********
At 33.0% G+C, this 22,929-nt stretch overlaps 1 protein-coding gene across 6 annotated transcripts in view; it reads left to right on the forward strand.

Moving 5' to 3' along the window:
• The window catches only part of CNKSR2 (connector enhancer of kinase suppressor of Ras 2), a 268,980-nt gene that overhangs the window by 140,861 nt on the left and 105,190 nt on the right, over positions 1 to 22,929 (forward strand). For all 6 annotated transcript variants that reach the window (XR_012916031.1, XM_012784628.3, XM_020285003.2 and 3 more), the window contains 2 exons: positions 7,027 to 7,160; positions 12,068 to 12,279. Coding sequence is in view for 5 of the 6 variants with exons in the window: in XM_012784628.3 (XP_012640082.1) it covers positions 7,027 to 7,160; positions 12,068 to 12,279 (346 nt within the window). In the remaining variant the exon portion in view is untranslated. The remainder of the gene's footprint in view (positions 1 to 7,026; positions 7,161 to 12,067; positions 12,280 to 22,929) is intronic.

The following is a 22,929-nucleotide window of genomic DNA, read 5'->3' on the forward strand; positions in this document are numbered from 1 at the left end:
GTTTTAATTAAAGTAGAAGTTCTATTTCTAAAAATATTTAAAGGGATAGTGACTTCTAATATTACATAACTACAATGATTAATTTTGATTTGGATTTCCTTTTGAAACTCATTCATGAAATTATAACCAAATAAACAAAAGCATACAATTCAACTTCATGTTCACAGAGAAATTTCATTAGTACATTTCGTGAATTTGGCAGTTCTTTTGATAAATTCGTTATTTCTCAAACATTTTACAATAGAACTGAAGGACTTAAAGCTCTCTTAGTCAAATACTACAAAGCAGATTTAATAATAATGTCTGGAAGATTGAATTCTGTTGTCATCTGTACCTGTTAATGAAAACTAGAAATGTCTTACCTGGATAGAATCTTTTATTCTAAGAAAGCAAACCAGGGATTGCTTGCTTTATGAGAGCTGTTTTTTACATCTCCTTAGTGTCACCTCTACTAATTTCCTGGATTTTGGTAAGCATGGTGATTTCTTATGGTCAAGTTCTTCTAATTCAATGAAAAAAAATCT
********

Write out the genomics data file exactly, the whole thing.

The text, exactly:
At 33.0% G+C, this 22,929-nt stretch overlaps 1 protein-coding gene across 6 annotated transcripts in view; it reads left to right on the forward strand.

Moving 5' to 3' along the window:
• The window catches only part of CNKSR2 (connector enhancer of kinase suppressor of Ras 2), a 268,980-nt gene that overhangs the window by 140,861 nt on the left and 105,190 nt on the right, over positions 1 to 22,929 (forward strand). For all 6 annotated transcript variants that reach the window (XR_012916031.1, XM_012784628.3, XM_020285003.2 and 3 more), the window contains 2 exons: positions 7,027 to 7,160; positions 12,068 to 12,279. Coding sequence is in view for 5 of the 6 variants with exons in the window: in XM_012784628.3 (XP_012640082.1) it covers positions 7,027 to 7,160; positions 12,068 to 12,279 (346 nt within the window). In the remaining variant the exon portion in view is untranslated. The remainder of the gene's footprint in view (positions 1 to 7,026; positions 7,161 to 12,067; positions 12,280 to 22,929) is intronic.

The following is a 22,929-nucleotide window of genomic DNA, read 5'->3' on the forward strand; positions in this document are numbered from 1 at the left end:
GTTTTAATTAAAGTAGAAGTTCTATTTCTAAAAATATTTAAAGGGATAGTGACTTCTAATATTACATAACTACAATGATTAATTTTGATTTGGATTTCCTTTTGAAACTCATTCATGAAATTATAACCAAATAAACAAAAGCATACAATTCAACTTCATGTTCACAGAGAAATTTCATTAGTACATTTCGTGAATTTGGCAGTTCTTTTGATAAATTCGTTATTTCTCAAACATTTTACAATAGAACTGAAGGACTTAAAGCTCTCTTAGTCAAATACTACAAAGCAGATTTAATAATAATGTCTGGAAGATTGAATTCTGTTGTCATCTGTACCTGTTAATGAAAACTAGAAATGTCTTACCTGGATAGAATCTTTTATTCTAAGAAAGCAAACCAGGGATTGCTTGCTTTATGAGAGCTGTTTTTTACATCTCCTTAGTGTCACCTCTACTAATTTCCTGGATTTTGGTAAGCATGGTGATTTCTTATGGTCAAGTTCTTCTAATTCAATGAAAAAAAATCT